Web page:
Learn which plants thrive in your Hardiness Zone with our new interactive map!

Anatomy of a Citrus Tree

By Joan Norton ; Updated September 21, 2017
Fruit on a citrus tree.
apelsine orange image by alma_sacra from Fotolia.com

Citrus trees are cultivated in many varieties but are thought to come from only four original species. They originated in tropical and subtropical parts of the world. Citrus are in the botanical family known as Rutacae. The well-known citrus varieties are orange, lemon, lime and grapefruit. Citrus are either dwarfs or standard size trees growing in height from 10 to 20 feet tall, and they are evergreen.


Citrus trees often have thorns on the trunk.
lemons image by Martin Garnham from Fotolia.com

The outer bark of the trunk has the role of protecting the tree, and citrus trunks often have thorns for additional protection. The tree trunk’s inner bark is called phloem and is where the tree’s food flows. Between the inner bark and the sapwood there is a single layer of living cells, called cambium. The sapwood is made of layers that continually form from the core of the tree. Water and nutrients are carried in this layer. The tree's core is called heartwood, and it consists of the very strong, dead tissue that supports the tree.


Lemons grow on the tree's branches.
lemon tree image by Joann Cooper from Fotolia.com

Branches are the woody part of the tree which grows from the main trunk. Small branches are known as twigs and large ones boughs. Some varieties of citrus have thorny branches. Citrus fruit growing on branches may be in all stages of maturity at one time, from flowers to ripe fruit. Branches may become so fruit laden that they crack off.


Orange trees do not lose their leaves.
orange tree image by Svetlana Tikhonova from Fotolia.com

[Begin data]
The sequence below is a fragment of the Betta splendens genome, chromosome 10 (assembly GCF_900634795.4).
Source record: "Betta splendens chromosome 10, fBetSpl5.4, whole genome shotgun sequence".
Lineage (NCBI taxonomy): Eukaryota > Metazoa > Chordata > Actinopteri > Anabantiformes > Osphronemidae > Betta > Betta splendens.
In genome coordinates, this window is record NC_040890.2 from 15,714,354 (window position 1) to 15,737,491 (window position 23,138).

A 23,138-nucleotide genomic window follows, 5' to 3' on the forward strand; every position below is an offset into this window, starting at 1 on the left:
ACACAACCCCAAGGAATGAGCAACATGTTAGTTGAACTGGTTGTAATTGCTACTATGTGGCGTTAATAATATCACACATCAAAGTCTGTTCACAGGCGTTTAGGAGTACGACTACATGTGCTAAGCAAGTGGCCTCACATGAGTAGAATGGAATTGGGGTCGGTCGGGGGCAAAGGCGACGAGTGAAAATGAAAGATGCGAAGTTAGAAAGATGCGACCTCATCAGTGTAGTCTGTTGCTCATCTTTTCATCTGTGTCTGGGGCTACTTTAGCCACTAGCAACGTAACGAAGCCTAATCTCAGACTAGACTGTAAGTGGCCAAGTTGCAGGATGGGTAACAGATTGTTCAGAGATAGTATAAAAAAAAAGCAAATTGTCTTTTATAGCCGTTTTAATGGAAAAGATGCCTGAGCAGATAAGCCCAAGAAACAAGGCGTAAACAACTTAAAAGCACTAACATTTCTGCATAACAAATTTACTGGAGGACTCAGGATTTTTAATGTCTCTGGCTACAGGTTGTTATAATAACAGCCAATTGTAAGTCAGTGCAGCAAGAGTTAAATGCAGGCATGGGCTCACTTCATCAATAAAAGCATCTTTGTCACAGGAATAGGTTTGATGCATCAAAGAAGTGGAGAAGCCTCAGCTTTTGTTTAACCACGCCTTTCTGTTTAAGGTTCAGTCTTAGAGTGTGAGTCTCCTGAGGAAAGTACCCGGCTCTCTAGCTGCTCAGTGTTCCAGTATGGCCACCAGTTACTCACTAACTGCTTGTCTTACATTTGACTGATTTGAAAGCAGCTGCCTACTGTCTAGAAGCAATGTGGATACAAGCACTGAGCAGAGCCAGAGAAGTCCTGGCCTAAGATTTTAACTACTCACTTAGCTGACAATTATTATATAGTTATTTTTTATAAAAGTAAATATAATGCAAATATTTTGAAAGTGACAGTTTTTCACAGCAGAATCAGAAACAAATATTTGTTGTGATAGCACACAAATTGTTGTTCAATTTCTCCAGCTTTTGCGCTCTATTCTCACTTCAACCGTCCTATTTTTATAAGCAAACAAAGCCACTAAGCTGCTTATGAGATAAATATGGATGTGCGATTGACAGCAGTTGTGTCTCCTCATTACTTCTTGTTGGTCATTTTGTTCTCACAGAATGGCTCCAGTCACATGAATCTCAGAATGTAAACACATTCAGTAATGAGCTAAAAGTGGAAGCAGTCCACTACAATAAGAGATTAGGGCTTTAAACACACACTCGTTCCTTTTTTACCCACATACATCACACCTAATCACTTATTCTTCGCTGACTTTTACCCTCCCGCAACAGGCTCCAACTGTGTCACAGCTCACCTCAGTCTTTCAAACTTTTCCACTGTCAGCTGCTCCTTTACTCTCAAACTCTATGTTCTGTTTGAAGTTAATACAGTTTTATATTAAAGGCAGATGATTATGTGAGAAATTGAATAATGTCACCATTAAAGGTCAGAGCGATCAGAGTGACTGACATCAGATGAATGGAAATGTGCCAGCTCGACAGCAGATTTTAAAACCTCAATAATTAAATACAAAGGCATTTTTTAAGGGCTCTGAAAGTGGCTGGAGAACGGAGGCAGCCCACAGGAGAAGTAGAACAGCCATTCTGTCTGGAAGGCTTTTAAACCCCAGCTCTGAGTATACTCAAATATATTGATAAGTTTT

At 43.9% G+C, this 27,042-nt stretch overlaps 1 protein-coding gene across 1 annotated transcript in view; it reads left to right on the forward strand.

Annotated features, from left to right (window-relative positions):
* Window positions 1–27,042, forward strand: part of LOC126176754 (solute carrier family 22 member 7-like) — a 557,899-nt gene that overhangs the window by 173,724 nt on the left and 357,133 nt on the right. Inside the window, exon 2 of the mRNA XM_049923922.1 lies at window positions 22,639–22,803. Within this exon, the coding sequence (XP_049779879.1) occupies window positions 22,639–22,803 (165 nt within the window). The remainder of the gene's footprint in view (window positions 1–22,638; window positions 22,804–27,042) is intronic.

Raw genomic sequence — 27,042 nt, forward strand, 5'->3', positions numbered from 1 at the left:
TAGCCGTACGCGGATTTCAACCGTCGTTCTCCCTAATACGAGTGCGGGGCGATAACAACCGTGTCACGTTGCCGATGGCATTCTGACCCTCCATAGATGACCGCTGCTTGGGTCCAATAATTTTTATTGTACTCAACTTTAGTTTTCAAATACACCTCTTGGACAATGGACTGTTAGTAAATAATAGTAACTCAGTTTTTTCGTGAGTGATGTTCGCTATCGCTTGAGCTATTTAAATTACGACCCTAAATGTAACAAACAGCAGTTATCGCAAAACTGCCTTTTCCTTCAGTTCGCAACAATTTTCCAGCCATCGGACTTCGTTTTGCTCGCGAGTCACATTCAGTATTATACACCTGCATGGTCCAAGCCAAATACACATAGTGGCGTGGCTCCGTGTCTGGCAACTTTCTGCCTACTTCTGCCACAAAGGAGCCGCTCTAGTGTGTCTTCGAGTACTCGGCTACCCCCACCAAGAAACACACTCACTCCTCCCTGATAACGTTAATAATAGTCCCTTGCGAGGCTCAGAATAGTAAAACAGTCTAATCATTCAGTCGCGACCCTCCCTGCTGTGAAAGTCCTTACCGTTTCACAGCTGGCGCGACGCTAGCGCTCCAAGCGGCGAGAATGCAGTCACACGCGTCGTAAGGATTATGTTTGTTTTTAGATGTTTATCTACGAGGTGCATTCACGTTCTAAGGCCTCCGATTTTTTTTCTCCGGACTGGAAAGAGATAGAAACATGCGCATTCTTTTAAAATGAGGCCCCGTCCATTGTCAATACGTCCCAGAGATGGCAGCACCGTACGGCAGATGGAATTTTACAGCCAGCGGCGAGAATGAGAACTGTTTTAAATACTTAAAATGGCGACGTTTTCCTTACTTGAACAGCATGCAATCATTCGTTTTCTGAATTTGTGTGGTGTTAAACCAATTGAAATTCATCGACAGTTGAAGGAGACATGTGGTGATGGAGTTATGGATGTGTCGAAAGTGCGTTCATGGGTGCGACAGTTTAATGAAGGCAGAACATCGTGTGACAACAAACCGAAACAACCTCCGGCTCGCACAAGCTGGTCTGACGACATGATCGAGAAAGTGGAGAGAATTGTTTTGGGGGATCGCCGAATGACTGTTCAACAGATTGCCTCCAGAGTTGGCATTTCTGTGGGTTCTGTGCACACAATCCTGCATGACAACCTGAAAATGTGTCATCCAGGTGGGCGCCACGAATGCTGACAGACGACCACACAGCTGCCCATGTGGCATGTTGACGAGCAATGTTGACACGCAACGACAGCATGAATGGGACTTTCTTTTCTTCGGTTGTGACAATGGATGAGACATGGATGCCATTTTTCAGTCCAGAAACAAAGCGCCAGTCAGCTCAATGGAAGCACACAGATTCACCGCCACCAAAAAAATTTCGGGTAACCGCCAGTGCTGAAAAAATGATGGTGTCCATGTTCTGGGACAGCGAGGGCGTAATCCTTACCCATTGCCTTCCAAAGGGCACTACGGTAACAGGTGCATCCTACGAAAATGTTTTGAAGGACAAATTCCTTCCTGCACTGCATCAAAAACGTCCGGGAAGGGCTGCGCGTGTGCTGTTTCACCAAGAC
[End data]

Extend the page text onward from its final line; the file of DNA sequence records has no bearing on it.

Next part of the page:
The spread of the tree’s branches and leaves is called a canopy. Citrus do not lose their leaves in winter. The upper part of a citrus tree may often be of a different species than the root of the tree, due to grafting. The canopy blooms and produces citrus fruit from the branches. Citrus trees grow from 15 to 20 feet in height. For commercial production, the canopy may be pruned to a straight side for easier harvesting.


Orange trees can be grafted onto rootstock.
árbol con limones image by Cristina Bedia from Fotolia.com

Citrus trees are often grafted combinations of strong “rootstock” with good fruit-producing stock. Roots receive nutrients and water from the soil. They grow from 6 to 24 inches below the soil surface. Citrus roots extend twice as far in diameter as the length from trunk to branch tip. Feeder roots are small and grow upward where minerals, water and oxygen are plentiful. Feeders die and are replaced, while large roots are perennial.


The outermost layer of a citrus fruit is called flavedo.
orange and red orange fruit image by Tomo Jesenicnik from Fotolia.com

The outermost layer of citrus fruit is called the flavedo. This is where the fruit’s essential oils are found. The pithy white layer just inside is the albedo. The mesocarp is the middle portion of the fruit which is eaten. Citrus branches begin to form buds and flowers in the early winter. It takes from 5 to 18 months for fruit to develop from flowers. Most flowers fall off without becoming fruit.


About the Author


Joan Norton, M.A., is a licensed psychotherapist and professional writer in the field of women's spirituality. She blogs and has two published books on the subject of Mary Magdalene: "14 Steps To Awaken The Sacred Feminine: Women in the Circle of Mary Magdalene" and "The Mary Magdalene Within."